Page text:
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Below is working code of a semi complete program. Its purpose is to take an input string of any type and modify it based on rules defined for each type. So in this example I pass it a string in CSV format and modify some of the fields.

My questions are

  1. Can the use of interfaces be improved?

  2. How can I handle different string modification patterns (I currently make it work by using IStringModificationPattern - but I want to extend this to other types like HTML)?

  3. What design changes/ additions can I make to integrate the string modification pattern into a configuration class (i.e. using an XML file based settings)?

using System;
using System.Collections.Generic;
using System.Linq;
using System.Text;
using System.Threading.Tasks;

namespace StringModificationTest
{
    class Program
    {
        static void Main(string[] args)
        {
            //usage example
            //
            string inputText = "CSV,field1,field2,field3,field4,field5,field6,field7,,,,";

            StringModifier SM = new StringModifier();

            string outputText = SM.ModifyString(inputText);

        }
    }

StringModifier class

    public class StringModifier
    {
        private List<IStringType> RegisteredTypes = new List<IStringType>();
        private IStringModificationPattern ModificationPattern;

        public StringModifier()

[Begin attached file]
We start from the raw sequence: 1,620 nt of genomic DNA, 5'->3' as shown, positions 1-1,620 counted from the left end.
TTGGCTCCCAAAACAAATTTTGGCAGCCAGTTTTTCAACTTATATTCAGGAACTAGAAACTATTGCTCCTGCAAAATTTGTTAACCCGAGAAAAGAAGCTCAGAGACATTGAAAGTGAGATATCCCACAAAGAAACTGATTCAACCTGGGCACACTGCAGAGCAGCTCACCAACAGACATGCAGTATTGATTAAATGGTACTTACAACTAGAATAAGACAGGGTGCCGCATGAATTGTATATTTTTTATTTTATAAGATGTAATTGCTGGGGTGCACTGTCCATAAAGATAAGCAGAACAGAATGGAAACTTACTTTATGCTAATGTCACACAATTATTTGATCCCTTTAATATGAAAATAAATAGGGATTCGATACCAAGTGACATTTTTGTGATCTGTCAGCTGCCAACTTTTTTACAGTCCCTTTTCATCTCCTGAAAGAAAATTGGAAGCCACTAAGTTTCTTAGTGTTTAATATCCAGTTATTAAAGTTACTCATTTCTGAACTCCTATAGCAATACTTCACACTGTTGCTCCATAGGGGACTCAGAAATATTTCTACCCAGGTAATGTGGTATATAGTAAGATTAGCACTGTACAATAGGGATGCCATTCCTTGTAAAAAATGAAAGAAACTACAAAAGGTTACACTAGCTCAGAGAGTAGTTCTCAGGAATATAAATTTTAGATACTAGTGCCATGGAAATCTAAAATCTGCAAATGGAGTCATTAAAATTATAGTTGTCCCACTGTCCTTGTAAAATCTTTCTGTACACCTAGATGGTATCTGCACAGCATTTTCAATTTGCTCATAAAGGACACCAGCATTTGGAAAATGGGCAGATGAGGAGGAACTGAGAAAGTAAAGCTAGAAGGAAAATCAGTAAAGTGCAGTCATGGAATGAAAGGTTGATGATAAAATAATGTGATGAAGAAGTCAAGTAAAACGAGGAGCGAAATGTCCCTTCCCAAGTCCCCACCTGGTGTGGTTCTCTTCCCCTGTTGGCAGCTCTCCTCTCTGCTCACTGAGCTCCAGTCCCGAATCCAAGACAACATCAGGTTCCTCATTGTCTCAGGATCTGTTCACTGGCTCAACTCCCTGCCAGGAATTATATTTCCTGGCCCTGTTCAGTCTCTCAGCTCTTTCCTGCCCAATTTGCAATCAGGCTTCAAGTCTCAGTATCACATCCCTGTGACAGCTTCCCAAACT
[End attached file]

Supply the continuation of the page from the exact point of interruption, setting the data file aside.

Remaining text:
{
            RegisterTypes();
        }

        private void RegisterTypes()
        {
            RegisteredTypes = TypeFactory.GetTypeList();
        }

        public string ModifyString(string str)
        {
            ///sets the message and sets the Modification pattern
            IString detectedStr = DetectStringType(str);

            ///returns the modified string
            return detectedStr.Modify(ModificationPattern);
        }

        private IString DetectStringType(string str)
        {
            IString msg = new NullString(str);

            for (int i = 0; i < RegisteredTypes.Count; i++)
            {
                if (str.StartsWith(RegisteredTypes[i].start))
                {
                    //set string type
                    msg = RegisteredTypes[i].getNewInstance(str);

                    //set modification pattern
                    ModificationPattern = RegisteredTypes[i].MODPattern;
                }

            }

            return msg;

        }

    }

TypeFactory static class

    internal static class TypeFactory
    {
        public static List<IStringType> GetTypeList()
        {
            List<IStringType> types = new List<IStringType>();
            types.AddRange(from assembly in AppDomain.CurrentDomain.GetAssemblies()
                           from t in assembly.GetTypes()
                           where t.IsClass && t.GetInterfaces().Contains(typeof(IStringType))
                           select Activator.CreateInstance(t) as IStringType);

            return types;
        }
    }

IStringType interface

    public interface IStringType
    {
        string start { get;  }
        IString getNewInstance(string STR);
        IStringModificationPattern MODPattern { get; }
    }

IStringType Implementations

    public class CSVType : IStringType
    {
        public string start { get { return @"CSV,"; } }